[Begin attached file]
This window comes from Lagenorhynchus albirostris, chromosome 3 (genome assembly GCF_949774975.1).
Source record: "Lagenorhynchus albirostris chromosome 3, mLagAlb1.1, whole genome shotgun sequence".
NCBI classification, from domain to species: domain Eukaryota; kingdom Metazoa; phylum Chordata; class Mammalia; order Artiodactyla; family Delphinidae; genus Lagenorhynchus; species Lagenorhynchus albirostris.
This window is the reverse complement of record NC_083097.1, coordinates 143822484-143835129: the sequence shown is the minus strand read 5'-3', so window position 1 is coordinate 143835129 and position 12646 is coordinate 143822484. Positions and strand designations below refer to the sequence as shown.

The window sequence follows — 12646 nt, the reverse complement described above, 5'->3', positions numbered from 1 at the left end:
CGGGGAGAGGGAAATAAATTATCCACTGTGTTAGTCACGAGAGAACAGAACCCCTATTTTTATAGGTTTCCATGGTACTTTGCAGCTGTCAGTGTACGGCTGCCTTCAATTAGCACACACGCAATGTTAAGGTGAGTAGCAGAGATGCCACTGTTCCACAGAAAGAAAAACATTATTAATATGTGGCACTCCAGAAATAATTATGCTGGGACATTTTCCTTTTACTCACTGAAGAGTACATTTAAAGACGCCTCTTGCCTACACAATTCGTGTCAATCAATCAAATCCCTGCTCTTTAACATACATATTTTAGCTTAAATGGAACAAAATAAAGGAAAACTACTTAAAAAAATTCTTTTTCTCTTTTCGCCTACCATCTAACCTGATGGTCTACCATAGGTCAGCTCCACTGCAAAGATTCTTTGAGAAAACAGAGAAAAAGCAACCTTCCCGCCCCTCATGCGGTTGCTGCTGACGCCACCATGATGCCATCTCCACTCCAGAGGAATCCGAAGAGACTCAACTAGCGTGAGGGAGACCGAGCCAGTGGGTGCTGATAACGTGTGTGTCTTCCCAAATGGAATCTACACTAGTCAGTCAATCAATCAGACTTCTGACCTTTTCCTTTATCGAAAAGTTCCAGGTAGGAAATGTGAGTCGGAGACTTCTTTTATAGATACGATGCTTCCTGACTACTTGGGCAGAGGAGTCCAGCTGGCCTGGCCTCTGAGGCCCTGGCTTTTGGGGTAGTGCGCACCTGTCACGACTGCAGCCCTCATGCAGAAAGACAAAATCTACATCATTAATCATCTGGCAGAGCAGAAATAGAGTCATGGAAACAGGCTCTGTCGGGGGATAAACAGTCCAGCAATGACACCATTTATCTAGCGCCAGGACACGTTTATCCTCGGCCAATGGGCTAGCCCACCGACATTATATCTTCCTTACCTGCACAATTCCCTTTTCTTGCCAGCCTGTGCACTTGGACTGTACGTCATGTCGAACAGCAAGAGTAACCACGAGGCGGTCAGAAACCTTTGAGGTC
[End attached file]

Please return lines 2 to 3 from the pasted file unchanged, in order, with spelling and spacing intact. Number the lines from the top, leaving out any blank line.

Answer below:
Source record: "Lagenorhynchus albirostris chromosome 3, mLagAlb1.1, whole genome shotgun sequence".
NCBI classification, from domain to species: domain Eukaryota; kingdom Metazoa; phylum Chordata; class Mammalia; order Artiodactyla; family Delphinidae; genus Lagenorhynchus; species Lagenorhynchus albirostris.